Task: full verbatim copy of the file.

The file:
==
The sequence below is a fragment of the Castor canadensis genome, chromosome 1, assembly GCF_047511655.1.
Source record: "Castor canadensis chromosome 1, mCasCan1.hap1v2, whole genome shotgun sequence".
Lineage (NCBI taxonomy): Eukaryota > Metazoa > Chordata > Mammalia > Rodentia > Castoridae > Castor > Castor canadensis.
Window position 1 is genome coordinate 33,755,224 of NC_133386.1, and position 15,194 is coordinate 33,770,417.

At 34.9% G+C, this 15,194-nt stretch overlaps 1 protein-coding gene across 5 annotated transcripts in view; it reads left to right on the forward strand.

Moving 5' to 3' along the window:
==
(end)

The sequence below is a fragment of the Castor canadensis genome, chromosome 1, assembly GCF_047511655.1.
Source record: "Castor canadensis chromosome 1, mCasCan1.hap1v2, whole genome shotgun sequence".
Lineage (NCBI taxonomy): Eukaryota > Metazoa > Chordata > Mammalia > Rodentia > Castoridae > Castor > Castor canadensis.
Window position 1 is genome coordinate 33,755,224 of NC_133386.1, and position 15,194 is coordinate 33,770,417.

At 34.9% G+C, this 15,194-nt stretch overlaps 1 protein-coding gene across 5 annotated transcripts in view; it reads left to right on the forward strand.

Moving 5' to 3' along the window: